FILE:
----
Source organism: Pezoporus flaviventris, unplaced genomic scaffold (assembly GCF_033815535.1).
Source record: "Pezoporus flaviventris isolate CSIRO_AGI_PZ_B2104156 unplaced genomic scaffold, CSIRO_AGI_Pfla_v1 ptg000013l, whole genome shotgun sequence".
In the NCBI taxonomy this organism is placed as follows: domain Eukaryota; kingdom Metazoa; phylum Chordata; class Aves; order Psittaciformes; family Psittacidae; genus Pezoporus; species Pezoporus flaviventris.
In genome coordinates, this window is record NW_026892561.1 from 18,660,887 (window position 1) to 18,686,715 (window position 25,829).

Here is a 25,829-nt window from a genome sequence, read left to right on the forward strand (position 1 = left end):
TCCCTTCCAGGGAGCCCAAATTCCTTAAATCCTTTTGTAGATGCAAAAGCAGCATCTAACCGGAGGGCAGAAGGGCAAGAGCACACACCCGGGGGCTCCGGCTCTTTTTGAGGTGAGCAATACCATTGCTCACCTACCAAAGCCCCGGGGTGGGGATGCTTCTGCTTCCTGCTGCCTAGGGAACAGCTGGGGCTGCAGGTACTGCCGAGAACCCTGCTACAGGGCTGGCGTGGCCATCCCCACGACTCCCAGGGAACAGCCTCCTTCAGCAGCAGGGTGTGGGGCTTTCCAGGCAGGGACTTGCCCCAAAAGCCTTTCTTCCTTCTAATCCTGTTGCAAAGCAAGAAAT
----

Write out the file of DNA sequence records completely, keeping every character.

Source organism: Pezoporus flaviventris, unplaced genomic scaffold (assembly GCF_033815535.1).
Source record: "Pezoporus flaviventris isolate CSIRO_AGI_PZ_B2104156 unplaced genomic scaffold, CSIRO_AGI_Pfla_v1 ptg000013l, whole genome shotgun sequence".
In the NCBI taxonomy this organism is placed as follows: domain Eukaryota; kingdom Metazoa; phylum Chordata; class Aves; order Psittaciformes; family Psittacidae; genus Pezoporus; species Pezoporus flaviventris.
In genome coordinates, this window is record NW_026892561.1 from 18,660,887 (window position 1) to 18,686,715 (window position 25,829).

Here is a 25,829-nt window from a genome sequence, read left to right on the forward strand (position 1 = left end):
TCCCTTCCAGGGAGCCCAAATTCCTTAAATCCTTTTGTAGATGCAAAAGCAGCATCTAACCGGAGGGCAGAAGGGCAAGAGCACACACCCGGGGGCTCCGGCTCTTTTTGAGGTGAGCAATACCATTGCTCACCTACCAAAGCCCCGGGGTGGGGATGCTTCTGCTTCCTGCTGCCTAGGGAACAGCTGGGGCTGCAGGTACTGCCGAGAACCCTGCTACAGGGCTGGCGTGGCCATCCCCACGACTCCCAGGGAACAGCCTCCTTCAGCAGCAGGGTGTGGGGCTTTCCAGGCAGGGACTTGCCCCAAAAGCCTTTCTTCCTTCTAATCCTGTTGCAAAGCAAGAAAT